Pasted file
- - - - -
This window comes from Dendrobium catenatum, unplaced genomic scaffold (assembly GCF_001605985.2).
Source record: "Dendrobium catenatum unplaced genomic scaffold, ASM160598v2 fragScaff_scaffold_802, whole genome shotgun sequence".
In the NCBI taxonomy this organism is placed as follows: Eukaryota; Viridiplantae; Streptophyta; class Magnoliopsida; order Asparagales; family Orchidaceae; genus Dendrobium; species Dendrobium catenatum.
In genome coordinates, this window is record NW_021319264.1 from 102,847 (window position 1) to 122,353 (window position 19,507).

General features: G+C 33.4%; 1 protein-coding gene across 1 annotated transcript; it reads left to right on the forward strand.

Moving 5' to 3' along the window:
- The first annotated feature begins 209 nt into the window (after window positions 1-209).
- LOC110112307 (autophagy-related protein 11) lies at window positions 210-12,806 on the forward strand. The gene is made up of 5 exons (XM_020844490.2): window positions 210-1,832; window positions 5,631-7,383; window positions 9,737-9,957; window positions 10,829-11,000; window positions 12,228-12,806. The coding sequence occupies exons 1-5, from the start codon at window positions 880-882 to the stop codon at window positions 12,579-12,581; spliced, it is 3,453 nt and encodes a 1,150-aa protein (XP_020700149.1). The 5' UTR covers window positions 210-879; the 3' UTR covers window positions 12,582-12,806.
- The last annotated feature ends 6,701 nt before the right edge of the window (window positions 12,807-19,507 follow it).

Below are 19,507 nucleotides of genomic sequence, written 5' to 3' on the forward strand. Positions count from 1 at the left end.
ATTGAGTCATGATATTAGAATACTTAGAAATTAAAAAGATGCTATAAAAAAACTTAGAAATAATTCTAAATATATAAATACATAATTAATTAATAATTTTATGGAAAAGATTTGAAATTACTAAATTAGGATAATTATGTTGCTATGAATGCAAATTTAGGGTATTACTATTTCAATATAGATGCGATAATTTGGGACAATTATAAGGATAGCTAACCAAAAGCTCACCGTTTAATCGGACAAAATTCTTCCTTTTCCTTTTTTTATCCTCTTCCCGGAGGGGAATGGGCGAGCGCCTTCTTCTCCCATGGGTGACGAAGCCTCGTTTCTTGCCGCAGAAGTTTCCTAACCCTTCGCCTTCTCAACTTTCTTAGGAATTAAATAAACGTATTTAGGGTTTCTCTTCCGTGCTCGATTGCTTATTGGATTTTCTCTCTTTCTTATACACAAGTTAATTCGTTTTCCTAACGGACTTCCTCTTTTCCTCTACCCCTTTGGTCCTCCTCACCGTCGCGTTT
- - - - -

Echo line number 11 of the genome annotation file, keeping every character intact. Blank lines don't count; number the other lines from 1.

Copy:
ATTGAGTCATGATATTAGAATACTTAGAAATTAAAAAGATGCTATAAAAAAACTTAGAAATAATTCTAAATATATAAATACATAATTAATTAATAATTTTATGGAAAAGATTTGAAATTACTAAATTAGGATAATTATGTTGCTATGAATGCAAATTTAGGGTATTACTATTTCAATATAGATGCGATAATTTGGGACAATTATAAGGATAGCTAACCAAAAGCTCACCGTTTAATCGGACAAAATTCTTCCTTTTCCTTTTTTTATCCTCTTCCCGGAGGGGAATGGGCGAGCGCCTTCTTCTCCCATGGGTGACGAAGCCTCGTTTCTTGCCGCAGAAGTTTCCTAACCCTTCGCCTTCTCAACTTTCTTAGGAATTAAATAAACGTATTTAGGGTTTCTCTTCCGTGCTCGATTGCTTATTGGATTTTCTCTCTTTCTTATACACAAGTTAATTCGTTTTCCTAACGGACTTCCTCTTTTCCTCTACCCCTTTGGTCCTCCTCACCGTCGCGTTT